Adults with Heart Defects Are More Likely to Report Additional Cardiovascular Health Issues

Doctor is using a stethoscope listen to the heartbeat of a patient.

A study from the Centers for Disease Control and Prevention (CDC) found that adults living with heart defects may be more likely than the general population to report additional cardiovascular issues such as heart failure and stroke. People living with heart defects should receive ongoing specialty medical care.

Read the full scientific article.

Main Findings

  • Scientists found that adults living with heart defects may be more likely than the general population to report additional cardiovascular issues such as heart failure and stroke.
  • People living with severe heart defects were more likely to have cardiac and other health issues, such as asthma and depression, than people living with non-severe heart defects. Severe heart defects include coarctation of the aorta, tetralogy of Fallot, transposition of the great arteries, and other critical congenital heart defects.
  • Heart defects are lifelong conditions that require ongoing specialty medical care. It’s important for people living with heart defects to talk with a heart doctor regularly to make the best possible choices for their health.

 About This Study

Scientists used data from CDC’s Congenital Heart Survey To Recognize Outcomes, Needs, and well-beinG (CH STRONG)external icon to look at certain health conditions among adults aged 20–38 years with heart defects who were born in Arizona, Arkansas, and metropolitan Atlanta, Georgia.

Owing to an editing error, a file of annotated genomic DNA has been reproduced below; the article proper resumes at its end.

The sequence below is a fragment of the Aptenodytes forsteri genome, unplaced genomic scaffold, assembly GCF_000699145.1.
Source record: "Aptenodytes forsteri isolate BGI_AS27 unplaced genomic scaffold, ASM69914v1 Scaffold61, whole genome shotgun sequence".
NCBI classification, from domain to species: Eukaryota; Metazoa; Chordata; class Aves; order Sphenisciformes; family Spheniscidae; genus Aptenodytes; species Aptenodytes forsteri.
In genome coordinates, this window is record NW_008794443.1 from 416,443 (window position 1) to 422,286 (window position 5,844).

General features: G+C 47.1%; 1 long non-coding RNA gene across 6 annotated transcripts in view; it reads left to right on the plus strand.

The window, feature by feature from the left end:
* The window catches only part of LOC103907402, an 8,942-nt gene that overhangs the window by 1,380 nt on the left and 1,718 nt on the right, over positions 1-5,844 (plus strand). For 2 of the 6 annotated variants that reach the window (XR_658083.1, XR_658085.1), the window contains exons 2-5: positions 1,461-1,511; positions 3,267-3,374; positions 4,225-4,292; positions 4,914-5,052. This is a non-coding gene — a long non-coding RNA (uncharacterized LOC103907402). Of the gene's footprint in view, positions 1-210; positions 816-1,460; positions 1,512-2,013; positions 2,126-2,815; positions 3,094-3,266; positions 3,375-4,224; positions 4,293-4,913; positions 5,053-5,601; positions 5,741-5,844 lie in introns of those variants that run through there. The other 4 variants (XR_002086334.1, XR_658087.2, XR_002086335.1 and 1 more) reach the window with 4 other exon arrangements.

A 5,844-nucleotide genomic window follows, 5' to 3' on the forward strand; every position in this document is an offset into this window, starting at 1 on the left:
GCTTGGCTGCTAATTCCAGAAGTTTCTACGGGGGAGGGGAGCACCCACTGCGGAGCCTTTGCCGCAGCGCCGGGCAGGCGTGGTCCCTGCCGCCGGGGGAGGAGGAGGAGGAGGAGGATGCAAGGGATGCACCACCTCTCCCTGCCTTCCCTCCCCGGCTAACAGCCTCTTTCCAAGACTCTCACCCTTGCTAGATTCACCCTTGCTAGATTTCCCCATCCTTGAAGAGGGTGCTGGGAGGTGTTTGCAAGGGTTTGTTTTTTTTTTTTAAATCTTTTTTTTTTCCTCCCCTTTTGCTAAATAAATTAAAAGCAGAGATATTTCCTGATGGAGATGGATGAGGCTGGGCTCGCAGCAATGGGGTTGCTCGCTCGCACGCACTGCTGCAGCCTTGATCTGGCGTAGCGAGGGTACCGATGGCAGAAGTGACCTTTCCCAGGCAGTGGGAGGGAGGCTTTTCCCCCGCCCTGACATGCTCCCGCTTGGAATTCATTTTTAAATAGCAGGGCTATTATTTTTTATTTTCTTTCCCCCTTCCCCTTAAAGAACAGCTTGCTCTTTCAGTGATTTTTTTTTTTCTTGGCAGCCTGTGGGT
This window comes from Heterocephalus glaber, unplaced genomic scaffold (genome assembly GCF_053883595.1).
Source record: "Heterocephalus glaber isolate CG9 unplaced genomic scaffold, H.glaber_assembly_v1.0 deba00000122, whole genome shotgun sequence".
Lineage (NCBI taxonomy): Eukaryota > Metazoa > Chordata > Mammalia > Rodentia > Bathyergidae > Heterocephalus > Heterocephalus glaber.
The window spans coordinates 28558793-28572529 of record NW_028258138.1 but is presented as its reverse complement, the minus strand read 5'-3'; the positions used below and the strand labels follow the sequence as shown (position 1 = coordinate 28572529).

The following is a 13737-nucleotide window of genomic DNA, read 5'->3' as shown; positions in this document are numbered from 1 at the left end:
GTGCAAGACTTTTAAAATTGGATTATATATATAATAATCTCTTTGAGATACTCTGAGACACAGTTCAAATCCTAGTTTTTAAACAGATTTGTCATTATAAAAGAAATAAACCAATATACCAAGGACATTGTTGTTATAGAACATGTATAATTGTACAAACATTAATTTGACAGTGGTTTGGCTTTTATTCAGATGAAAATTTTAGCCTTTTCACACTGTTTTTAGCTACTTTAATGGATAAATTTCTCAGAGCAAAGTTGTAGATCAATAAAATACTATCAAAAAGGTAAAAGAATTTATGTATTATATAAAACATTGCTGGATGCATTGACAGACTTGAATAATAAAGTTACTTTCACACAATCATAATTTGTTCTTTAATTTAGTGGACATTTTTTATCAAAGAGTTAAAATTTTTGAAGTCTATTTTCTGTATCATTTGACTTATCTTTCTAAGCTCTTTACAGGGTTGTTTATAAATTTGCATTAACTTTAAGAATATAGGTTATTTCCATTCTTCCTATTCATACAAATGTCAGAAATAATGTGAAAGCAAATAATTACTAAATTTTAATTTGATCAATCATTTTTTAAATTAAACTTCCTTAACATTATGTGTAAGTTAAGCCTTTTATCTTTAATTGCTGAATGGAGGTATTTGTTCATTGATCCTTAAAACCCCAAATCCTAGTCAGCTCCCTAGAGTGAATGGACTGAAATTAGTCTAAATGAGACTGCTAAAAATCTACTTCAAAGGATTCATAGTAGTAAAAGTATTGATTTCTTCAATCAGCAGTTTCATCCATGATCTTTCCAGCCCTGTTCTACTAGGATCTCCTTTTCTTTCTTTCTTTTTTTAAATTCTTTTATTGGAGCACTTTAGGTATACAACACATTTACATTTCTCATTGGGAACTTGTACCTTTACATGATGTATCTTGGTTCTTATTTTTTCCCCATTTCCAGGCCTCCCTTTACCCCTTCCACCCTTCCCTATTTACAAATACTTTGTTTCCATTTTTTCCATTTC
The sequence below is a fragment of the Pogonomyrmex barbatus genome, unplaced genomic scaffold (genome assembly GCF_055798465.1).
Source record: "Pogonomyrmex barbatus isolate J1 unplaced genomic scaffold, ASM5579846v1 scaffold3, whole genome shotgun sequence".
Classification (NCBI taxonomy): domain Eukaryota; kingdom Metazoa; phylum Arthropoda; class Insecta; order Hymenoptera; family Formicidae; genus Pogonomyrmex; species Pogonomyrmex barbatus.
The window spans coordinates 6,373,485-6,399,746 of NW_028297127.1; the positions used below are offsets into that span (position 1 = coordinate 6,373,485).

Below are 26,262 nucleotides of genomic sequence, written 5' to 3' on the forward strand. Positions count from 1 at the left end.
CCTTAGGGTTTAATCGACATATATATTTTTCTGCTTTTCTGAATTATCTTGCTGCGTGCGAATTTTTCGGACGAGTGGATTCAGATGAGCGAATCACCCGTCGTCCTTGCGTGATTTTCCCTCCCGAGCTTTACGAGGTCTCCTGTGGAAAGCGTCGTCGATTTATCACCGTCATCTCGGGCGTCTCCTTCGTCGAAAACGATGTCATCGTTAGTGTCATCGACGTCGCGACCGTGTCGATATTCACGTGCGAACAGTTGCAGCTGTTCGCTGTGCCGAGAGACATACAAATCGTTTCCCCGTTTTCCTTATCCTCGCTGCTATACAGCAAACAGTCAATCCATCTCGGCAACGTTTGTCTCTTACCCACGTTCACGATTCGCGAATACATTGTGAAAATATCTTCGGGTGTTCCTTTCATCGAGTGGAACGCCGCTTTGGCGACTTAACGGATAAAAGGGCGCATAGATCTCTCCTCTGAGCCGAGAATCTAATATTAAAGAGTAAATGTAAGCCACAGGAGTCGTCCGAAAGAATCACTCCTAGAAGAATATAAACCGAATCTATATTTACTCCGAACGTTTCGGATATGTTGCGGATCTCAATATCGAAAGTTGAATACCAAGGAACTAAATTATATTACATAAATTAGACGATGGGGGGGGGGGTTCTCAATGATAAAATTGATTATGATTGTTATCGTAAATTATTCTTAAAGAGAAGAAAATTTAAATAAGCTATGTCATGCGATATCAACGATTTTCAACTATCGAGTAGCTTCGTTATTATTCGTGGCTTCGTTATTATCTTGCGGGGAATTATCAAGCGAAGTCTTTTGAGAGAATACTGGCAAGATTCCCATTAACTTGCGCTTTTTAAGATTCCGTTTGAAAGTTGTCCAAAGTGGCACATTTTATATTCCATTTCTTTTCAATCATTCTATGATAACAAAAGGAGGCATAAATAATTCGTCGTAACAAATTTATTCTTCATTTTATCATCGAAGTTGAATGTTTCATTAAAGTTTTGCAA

About Heart Defects

Congenital heart defects are conditions present at birth that affect the structure of a person’s heart and its ability to work properly. Lifelong cardiac care can help people with heart defects live as healthy a life as possible.

Our Work

CDC’s National Center on Birth Defects and Developmental Disabilities (NCBDDD(/ncbddd/index.html)) is tracking the number of people living with heart defects to learn about their long-term health, healthcare use, and quality of life. This information can help identify opportunities to support the health and wellness of all people living with heart defects.

More Information

Reference

Oster M, Riser A, Andrews J, Bolin E, Galindo M, Nembhard W, Rose C, Farr S. Comorbidities among young adults with congenital heart defects: Results from the Congenital Heart Survey To Recognize Outcomes, Needs, and well-beinG — Arizona, Arkansas, and Metropolitan Atlanta, 2016–2019. MMWR. 2021 Feb 12;70(6):197–201.